TCKDating

Third Culture Kid Dating; adults who have spent their developmental years outside their parent's culture


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Dating as a Third Culture Kid: Part 1

I would say that I first realised that the ‘TCK-ness’ (having lived outside my passport country) would have an impact on dating and relationships when I started seeing a Kiwi guy in New Zealand. I had just moved to Auckland to study abroad there for seven months. Boston University had fantastic study abroad programs, and I had never been to Australia or New Zealand.  I was excited to go back to a place that was warm, green, and outdoorsy! I had an inkling that it would remind me a lot of Johannesburg (we lived there for about six years when we were kids) so I couldn’t wait to see if it would resemble it. It did. It was as luscious and beautiful as I had imagined it to be.  And that was the North Island! The South Island was even more impressive; we did a road trip around it that I will never forget!

From what I remember, there were about seventy study abroad students from Boston University, mostly American. We started classes at Auckland University, learning about the history and culture of New Zealand. And we did a little bit of our own learning… By heading out to the nearby bars in the evenings. The amazing thing about Auckland was that it was so walkable. We could easily walk from our dorms to the centre.  And the bars were all quite close-by. Bar crawls were really easy, as it literally was a couple (swaying) steps to the next one.  Locals were so friendly, and it was ridiculously easy to meet new people. As a Third Culture Kid, you know how much I enjoy meeting new people. It’s what I’m used to. It’s the buzz. One night around two AM we found ourselves sitting outside having some drinks in a quite empty bar. It was just the three of us at that point. We were sitting on high stools chatting about our ridiculous night of dancing when two guys walked by our table. “Hey.” That’s all I said. Looking back now, it was definitely the drinks I’d had! But I just couldn’t let one of the guys pass by. There was something about him.  Luckily, they didn’t just ignore us and keep walking.  They smiled and walked over to our table.  The five of us sat there chatting away whilst the guys ordered more bottled beers.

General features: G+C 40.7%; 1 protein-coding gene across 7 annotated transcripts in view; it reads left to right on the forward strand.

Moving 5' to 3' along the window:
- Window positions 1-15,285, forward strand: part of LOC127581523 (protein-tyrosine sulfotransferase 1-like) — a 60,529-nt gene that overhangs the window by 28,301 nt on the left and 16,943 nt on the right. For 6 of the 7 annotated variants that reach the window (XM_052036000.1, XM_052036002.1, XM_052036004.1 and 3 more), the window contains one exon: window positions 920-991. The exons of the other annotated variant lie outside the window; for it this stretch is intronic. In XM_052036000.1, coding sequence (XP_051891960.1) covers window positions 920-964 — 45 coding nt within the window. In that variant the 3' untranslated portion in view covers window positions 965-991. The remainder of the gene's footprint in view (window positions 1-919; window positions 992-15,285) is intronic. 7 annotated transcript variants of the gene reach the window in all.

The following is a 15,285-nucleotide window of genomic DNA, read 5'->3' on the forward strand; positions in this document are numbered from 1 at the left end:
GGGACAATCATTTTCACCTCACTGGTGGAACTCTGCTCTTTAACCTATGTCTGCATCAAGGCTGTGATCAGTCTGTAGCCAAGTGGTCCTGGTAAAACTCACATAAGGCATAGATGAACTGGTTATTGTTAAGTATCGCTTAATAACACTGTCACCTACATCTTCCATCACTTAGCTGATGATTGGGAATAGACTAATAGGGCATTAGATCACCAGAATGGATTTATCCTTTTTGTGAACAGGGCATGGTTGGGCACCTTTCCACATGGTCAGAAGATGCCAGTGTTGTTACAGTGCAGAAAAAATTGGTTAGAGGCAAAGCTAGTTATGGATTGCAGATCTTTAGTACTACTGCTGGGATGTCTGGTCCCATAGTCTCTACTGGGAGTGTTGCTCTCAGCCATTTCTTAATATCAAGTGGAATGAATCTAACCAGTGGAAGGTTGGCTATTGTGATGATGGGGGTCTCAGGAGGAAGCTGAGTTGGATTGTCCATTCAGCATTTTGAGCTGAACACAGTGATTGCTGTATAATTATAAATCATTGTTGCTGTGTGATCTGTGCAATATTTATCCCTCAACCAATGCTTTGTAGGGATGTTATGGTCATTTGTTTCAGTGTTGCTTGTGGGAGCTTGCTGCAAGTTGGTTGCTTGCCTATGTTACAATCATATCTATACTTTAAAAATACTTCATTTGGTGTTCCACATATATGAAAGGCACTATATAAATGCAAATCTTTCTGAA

He wouldn’t stop looking at me. I had never had those kinds of butterflies. We ordered more drinks and learned more about Auckland. They’d been living there their whole lives so they knew everything about New Zealand. Perfect tour guides! The girls and I decided to leave after a couple of hours as it was getting late, and we were all thinking how hungover we’d already feel the next day! He asked me if he could have my number.

He texted me the next day to ask me out.  Of course, I said yes!  We dated for the next three months.  It was fun. It was exciting. He would come around with his car and pick me up to go the restaurant. To go to the cinema.  He brought me red roses on Valentines Day.  He sent me (possibly looking back cringe-worthy) romantic texts. He would dedicate songs to me with his guitar in hand. I wasn’t used to this!

The American guys I’d met in Boston were more about going to see a Basketball game or going to UNOs, and I just couldn’t picture any of them sending those kinds of poetic texts and dedicating songs to me. Of course, I’m sure there are American guys out there who would do that. But I was just comparing it to my own experiences of dating American guys. I was enjoying getting to know the customs by someone who’d spent his life in New Zealand. And I was enjoying getting to know him.

But then, slowly, the novelty wore off. Little by little, I realised I wasn’t that comfortable around him. I wasn’t able to be fully myself. I didn’t feel we had enough to talk about. I was bored. Everything felt quite predictable. I was not surprised by anything he’d do.  I felt restless. He also never really knew who I was, what I was about. He would often express how impressed he was that I’d travelled so much growing up. He would say it all the time. It was all a bit too much. I understood his disbelief. But, in my head, I would think: stop putting me on this pedestal. I had moved around a lot, yes. But, at the time, I thought that doesn’t make me any different! Also, I realised we just didn’t have enough in common. It always felt that our conversations were quite superficial. I still wonder today if it was a culture clash. If it was because he hadn’t moved around.  If it was because he couldn’t understand me.  Or if maybe I couldn’t understand him. Or had it simply been a personality thing?  I broke things off. It didn’t feel quite right.  I had learned a lot. And he’d always been a lovely guy. But it was just not for me. But when you don’t feel understood and feel like there’s a whole lot missing, you can’t settle. You need to keep looking.

Has your ‘TCK-ness’ ever influenced your relationships?


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What would you tell your 18 year old self?

I was inspired by a beautiful post on a fellow adult Third Culture Kid’s blog Prepped and Loaded from Bate Consulting on what you would tell your 18-year old self. I actually found it really hard to write because there are so many things I’d say. And I’m sure, I could think of a million more things! But I’ve tried to narrow it down to 10 things!